my_app() : reg("Software\\my_app"){ // <--
        UserName = reg["UserName"]; //read value
        //store value back to the registry
        reg["UserName"] = UserName;

In the preceding line, you actually don't need to create a separate string for UserName - you may have a member variable of registry::iterator type, that will be automatically stored to the registry when your class is destructed (see the final example at the bottom of the page).

And then, whenever you need, you can do like this:

string UserName=reg["User"];

that's really simple...


Now, a little background on how it works internally. This is actually a very lightweight class. It makes less API calls than you would probably do.

For example, the line:


will only once physically access registry on destruction of the returned key-value to assign value "nothing" to key "something".

Same happens with the next lines (only one API call when the group goes out of scope):

registry::iterator name=settings["UserName"];
name="Someone Else";

Basically, if you intend to use this class, you should be aware that statement reg["something"]="nothing"; doesn't modify anything in registry by itself. The value will be set only when the statement goes out of scope, like this:

    printf("The username is: %s\n", (char*)reg["UserName"]); 
    //it will print the value that was before the previous line
}//at this point the value Bill is in the registry
printf("The username is: %s\n", (char*)reg["UserName"]); //now it prints Bill;

In order to force it to commit to the registry at some point, you can use flush() method like this:

registry::iterator name=settings["UserName"];
name.flush(); //at this point it will write value "John" to registry.

The same applies to reading values - they are retrieved only when you request them, and only once! So, if you know (or think) that something else (perhaps Earth's magnetic field Smile | :) ) has modified a key's value, you may use refresh() method. But, be carfull!! Anything you have assigned before will not be committed (it's overwritten by the returned value from registry).

And a very important point. When the instance of registry is destructed, or goes out of scope, then all the values you created from it will not have access to the registry. That is, all iterators on a given registry instance should be destructed before their parent registry instance. That's why I use this class as a member of another class. When the parent class is destroyed, it doesn't need access to the registry, neither is it possible at that point.

That's it. Hope it will be useful to someone.

A better example

#include "registry.h"
#include <iostream>

class my_app{
    registry reg;
    registry::iterator UserName;
    void SetUserName(const char * name){
        UserName = name;
    const char * GetUserName(){
        return (const char *) UserName;

int main (int, char *){
    my_app App;
    cout<<"The username is: "<<App.GetUserName()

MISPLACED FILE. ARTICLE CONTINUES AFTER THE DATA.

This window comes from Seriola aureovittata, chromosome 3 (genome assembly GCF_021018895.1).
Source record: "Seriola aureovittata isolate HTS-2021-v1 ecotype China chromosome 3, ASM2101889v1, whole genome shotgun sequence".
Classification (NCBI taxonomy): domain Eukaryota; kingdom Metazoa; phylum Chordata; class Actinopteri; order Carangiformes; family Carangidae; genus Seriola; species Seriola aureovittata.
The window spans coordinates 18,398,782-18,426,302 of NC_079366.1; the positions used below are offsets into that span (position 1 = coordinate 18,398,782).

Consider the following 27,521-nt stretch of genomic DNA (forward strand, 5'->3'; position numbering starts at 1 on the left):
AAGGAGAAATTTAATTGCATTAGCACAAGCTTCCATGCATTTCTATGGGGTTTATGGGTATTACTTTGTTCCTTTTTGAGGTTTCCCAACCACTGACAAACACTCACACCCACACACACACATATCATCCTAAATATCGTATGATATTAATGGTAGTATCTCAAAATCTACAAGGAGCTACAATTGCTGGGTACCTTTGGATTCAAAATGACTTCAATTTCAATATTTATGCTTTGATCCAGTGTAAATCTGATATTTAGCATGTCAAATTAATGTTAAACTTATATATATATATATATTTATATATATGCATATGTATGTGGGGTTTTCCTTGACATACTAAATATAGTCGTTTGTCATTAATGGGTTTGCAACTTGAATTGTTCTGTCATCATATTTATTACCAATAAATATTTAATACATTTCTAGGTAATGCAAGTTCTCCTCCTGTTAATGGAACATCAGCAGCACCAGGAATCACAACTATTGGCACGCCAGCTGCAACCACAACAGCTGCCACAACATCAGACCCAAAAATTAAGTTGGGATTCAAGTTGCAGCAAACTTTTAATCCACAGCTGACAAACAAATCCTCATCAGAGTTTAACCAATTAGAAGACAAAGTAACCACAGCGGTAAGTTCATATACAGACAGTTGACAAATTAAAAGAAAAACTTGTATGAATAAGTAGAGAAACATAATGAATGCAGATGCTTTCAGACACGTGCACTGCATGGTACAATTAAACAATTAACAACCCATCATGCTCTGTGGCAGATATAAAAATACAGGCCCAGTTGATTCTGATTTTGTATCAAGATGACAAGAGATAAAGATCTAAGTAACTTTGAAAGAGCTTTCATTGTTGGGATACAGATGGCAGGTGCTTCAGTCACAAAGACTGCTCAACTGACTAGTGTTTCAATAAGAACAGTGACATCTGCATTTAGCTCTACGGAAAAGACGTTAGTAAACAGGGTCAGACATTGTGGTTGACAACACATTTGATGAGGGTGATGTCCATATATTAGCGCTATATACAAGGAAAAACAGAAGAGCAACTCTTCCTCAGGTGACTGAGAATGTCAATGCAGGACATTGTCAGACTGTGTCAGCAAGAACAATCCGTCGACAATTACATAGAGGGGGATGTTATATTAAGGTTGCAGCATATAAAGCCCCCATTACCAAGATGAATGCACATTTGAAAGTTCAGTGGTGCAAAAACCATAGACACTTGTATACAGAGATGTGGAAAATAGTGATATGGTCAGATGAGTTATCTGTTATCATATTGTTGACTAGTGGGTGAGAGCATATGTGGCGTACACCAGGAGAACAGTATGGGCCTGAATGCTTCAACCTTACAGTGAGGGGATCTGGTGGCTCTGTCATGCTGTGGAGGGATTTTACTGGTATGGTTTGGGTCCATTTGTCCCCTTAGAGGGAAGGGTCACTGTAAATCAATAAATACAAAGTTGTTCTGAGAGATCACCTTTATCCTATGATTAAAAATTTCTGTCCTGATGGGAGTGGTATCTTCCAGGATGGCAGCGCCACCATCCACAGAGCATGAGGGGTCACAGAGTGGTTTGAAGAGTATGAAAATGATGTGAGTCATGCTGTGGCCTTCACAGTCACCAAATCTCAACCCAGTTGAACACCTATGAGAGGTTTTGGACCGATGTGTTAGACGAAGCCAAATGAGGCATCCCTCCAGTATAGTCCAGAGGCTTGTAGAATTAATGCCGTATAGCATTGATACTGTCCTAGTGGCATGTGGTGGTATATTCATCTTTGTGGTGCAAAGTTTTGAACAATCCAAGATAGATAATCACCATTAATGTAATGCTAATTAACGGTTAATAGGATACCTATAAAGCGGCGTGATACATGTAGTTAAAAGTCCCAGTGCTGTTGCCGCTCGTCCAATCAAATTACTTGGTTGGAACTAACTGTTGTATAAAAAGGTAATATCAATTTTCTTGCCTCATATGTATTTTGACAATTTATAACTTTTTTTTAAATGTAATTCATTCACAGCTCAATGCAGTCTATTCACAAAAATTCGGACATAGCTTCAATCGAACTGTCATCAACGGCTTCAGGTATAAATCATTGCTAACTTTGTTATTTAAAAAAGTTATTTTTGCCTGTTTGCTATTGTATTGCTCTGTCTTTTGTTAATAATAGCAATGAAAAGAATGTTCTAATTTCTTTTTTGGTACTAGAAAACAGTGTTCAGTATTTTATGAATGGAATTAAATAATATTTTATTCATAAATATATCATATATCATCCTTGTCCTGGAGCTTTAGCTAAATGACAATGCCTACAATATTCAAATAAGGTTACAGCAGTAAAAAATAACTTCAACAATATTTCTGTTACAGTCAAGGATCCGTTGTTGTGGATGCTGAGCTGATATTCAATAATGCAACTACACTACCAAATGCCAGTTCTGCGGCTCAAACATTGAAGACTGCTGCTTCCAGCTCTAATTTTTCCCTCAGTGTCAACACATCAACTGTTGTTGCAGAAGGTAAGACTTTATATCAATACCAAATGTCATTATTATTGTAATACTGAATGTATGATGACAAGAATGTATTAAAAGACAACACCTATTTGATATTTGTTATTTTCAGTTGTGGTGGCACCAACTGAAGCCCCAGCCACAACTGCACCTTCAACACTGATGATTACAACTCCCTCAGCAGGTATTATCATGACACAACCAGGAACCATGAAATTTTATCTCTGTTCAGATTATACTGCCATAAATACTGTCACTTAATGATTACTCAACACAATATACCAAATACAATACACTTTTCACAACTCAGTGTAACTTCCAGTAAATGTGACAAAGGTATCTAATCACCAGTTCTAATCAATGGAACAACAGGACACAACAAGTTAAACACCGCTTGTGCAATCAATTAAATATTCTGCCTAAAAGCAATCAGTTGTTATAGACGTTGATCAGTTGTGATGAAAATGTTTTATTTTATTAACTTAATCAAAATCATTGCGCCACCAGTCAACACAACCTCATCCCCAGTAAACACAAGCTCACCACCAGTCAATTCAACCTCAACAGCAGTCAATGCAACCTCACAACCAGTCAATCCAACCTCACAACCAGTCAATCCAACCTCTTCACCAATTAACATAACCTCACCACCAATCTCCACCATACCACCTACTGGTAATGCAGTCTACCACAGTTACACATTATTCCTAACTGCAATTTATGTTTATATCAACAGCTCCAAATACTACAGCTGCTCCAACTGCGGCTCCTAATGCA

<<endl<<"Thanks for playing..."<<endl;
    return 0;


This article has no explicit license attached to it but may contain usage terms in the article text or the download files themselves. If in doubt please contact the author via the discussion board below.

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About the Author


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Comments and Discussions

Generalnumber of values in a key PinmemberMbarki26-Apr-07 0:33 
GeneralRe: number of values in a key Pinmember__PPS__27-Apr-07 13:20 
GeneralSource does not work with STLPORT PinmemberRalfGriggel27-Nov-06 5:39 
GeneralRe: Source does not work with STLPORT Pinmember__PPS__27-Nov-06 6:57 
Generalsources not working on restricted user Pinmemberdimmudimmu17-Mar-06 1:51 
GeneralRe: sources not working on restricted user Pinmember__PPS__17-Mar-06 5:32 
GeneralUNICODE support PinmemberCrystalPaul8-Dec-05 18:29 
GeneralRe: UNICODE support Pinmember__PPS__8-Dec-05 23:32 
GeneralSetting default value on first use. Pinmemberneticous13-Jun-05 20:31 
GeneralRe: Setting default value on first use. Pinmemberneticous14-Jun-05 4:01 
Generalreally great, just one thing missing... PinsussTiago10-Nov-04 6:28 
Generalreally easy to use, great article! thanks pps PinmemberRobert Space15-Sep-04 0:30 
GeneralRe: really easy to use, great article! thanks pps PinmemberRobert Space15-Sep-04 0:43 
GeneralRe: really easy to use, great article! thanks pps Pinmember__PPS__15-Sep-04 14:39 
GeneralMain doesnt compile PinmemberCRWeaks2312-Aug-04 10:12 
GeneralRe: Main doesnt compile PinsussAnonymous14-Aug-04 18:12 
GeneralRe: Main doesnt compile Pinmember__PPS__14-Aug-04 19:46 
GeneralImplementation details PinmemberJohann Gerell14-Jun-04 2:22 
However, please provide more on your implementation details. I haven't looked at the sources, but seeing reg["foo"] makes me guess you're using a std::map of some sort. Please elaborate on this and other details.
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GeneralRe: Implementation details Pinmember__PPS__14-Jun-04 2:34 
GeneralRe: Implementation details PinmemberJohann Gerell14-Jun-04 4:02 
GeneralRe: Implementation details Pinmember__PPS__14-Jun-04 5:16